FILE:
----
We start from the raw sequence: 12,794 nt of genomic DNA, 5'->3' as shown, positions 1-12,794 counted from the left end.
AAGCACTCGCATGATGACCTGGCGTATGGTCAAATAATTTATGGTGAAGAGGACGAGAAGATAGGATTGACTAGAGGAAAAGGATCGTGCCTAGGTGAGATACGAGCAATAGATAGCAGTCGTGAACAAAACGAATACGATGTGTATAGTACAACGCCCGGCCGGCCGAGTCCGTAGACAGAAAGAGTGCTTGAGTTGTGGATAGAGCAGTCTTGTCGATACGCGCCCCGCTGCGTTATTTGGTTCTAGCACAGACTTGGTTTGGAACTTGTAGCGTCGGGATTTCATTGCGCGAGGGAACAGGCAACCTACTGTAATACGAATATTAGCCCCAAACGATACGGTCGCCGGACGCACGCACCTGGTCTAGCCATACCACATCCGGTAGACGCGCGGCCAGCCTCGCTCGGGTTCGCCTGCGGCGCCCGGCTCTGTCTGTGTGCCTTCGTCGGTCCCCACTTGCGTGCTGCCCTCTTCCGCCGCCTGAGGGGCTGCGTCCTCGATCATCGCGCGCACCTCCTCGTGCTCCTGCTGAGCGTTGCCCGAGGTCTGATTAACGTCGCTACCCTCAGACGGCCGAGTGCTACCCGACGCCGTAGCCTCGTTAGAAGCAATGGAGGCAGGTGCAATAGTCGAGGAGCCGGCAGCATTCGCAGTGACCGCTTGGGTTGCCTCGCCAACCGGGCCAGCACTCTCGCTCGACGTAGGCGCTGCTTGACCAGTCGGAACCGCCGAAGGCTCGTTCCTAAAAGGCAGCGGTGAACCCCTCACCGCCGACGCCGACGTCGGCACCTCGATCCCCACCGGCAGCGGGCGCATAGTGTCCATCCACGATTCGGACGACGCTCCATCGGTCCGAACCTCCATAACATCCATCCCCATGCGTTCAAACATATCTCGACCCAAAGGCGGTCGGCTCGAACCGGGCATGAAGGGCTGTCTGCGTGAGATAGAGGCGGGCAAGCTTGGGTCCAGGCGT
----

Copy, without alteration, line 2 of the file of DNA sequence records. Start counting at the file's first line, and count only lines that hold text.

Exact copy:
AAGCACTCGCATGATGACCTGGCGTATGGTCAAATAATTTATGGTGAAGAGGACGAGAAGATAGGATTGACTAGAGGAAAAGGATCGTGCCTAGGTGAGATACGAGCAATAGATAGCAGTCGTGAACAAAACGAATACGATGTGTATAGTACAACGCCCGGCCGGCCGAGTCCGTAGACAGAAAGAGTGCTTGAGTTGTGGATAGAGCAGTCTTGTCGATACGCGCCCCGCTGCGTTATTTGGTTCTAGCACAGACTTGGTTTGGAACTTGTAGCGTCGGGATTTCATTGCGCGAGGGAACAGGCAACCTACTGTAATACGAATATTAGCCCCAAACGATACGGTCGCCGGACGCACGCACCTGGTCTAGCCATACCACATCCGGTAGACGCGCGGCCAGCCTCGCTCGGGTTCGCCTGCGGCGCCCGGCTCTGTCTGTGTGCCTTCGTCGGTCCCCACTTGCGTGCTGCCCTCTTCCGCCGCCTGAGGGGCTGCGTCCTCGATCATCGCGCGCACCTCCTCGTGCTCCTGCTGAGCGTTGCCCGAGGTCTGATTAACGTCGCTACCCTCAGACGGCCGAGTGCTACCCGACGCCGTAGCCTCGTTAGAAGCAATGGAGGCAGGTGCAATAGTCGAGGAGCCGGCAGCATTCGCAGTGACCGCTTGGGTTGCCTCGCCAACCGGGCCAGCACTCTCGCTCGACGTAGGCGCTGCTTGACCAGTCGGAACCGCCGAAGGCTCGTTCCTAAAAGGCAGCGGTGAACCCCTCACCGCCGACGCCGACGTCGGCACCTCGATCCCCACCGGCAGCGGGCGCATAGTGTCCATCCACGATTCGGACGACGCTCCATCGGTCCGAACCTCCATAACATCCATCCCCATGCGTTCAAACATATCTCGACCCAAAGGCGGTCGGCTCGAACCGGGCATGAAGGGCTGTCTGCGTGAGATAGAGGCGGGCAAGCTTGGGTCCAGGCGT